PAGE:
In Defense of Food

By Dr Graeme Wright

Several years ago, I read In Defense of Food and surprisingly it was mentioned in a recent meeting when discussing food and performance. So, I went back and reread it and I reckon it could make a wonderful gift for those who have everything or for that someone in your life who you think they have everything.

The book is published by The Penguin Press and written by Michael Pollan. Michael Pollan is not the guy who made speech impediments famous, he is not the guy who travels around the world, but he was the Knight Professor of Journalism at Berkeley University when the book was published.

Pollan challenges a raft of issues about food and what we are eating. His thesis, in part, is that what we are consuming today is not food but “edible food-like substances” and where we are eating – the car, in front of the TV and increasingly alone, he argues is not actually “eating” at all. He suggests that we are no longer eating the product of nature but that of food science.

He also proposes that Americans (and by default Australians) have created a paradox in that the more they worry about health and nutrition the less healthy they have become. He suggests that thirty years of official nutritional advice has only made us sicker, fatter and in the process ruined countless number of meals.

He challenges all of us to consider what is it that we are “eating”. He poses many situations that need redressing and one of my favourites was that when we must read the nutritional value of food on the side of the packet before consumption, then we are in big trouble. He indicates that he is yet to find a nutritional label on the side of a carrot. Love this type of stuff!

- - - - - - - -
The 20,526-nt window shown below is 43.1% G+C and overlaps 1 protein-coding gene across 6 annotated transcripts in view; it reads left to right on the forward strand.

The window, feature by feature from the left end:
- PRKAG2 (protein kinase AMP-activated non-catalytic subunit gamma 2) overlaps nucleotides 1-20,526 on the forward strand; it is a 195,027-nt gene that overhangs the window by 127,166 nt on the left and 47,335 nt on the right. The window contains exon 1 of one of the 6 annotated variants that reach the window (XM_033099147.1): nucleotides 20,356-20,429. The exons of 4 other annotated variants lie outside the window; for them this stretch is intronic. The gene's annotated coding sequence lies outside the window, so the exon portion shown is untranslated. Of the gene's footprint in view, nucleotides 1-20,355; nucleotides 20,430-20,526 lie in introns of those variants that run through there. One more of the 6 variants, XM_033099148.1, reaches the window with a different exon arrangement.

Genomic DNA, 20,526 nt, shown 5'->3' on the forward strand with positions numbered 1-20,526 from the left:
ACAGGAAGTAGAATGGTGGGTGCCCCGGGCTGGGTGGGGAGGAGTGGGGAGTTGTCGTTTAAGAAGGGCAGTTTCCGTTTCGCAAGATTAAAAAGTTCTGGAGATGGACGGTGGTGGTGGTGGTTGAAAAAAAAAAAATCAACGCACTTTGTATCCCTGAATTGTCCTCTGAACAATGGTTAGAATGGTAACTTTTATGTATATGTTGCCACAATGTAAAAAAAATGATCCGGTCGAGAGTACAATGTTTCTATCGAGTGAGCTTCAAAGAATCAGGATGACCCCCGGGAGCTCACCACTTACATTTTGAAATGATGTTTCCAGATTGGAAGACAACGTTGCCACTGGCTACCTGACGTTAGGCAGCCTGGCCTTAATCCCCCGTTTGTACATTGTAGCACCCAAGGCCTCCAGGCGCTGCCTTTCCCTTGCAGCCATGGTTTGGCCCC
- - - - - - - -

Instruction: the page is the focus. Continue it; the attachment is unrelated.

His mantra through the book is EAT food. Not too much. Mostly plants.

He links a great number of diseases and disabilities to how and what we eat. He argues that our own personal health is intertwined with the health of the food chain from which we eat and of which we are a part.

Remarkably he also cites the work that Kieran O’Dea completed in the 1980’s up in Derby, Western Australia with Aboriginals. He highlights the stark contrast that exists in their traditional food intake and their food intake in Derby. This contrast is magnified by the health profiles that were recorded on the Aboriginal group pre and post consumption of traditional tucker. Post traditional tucker their health profiles returned to desired level across many factors. These changes occurred over an incredible short period of time.

It is an amazing book that challenges a great number of food issues.

Enjoy the read!

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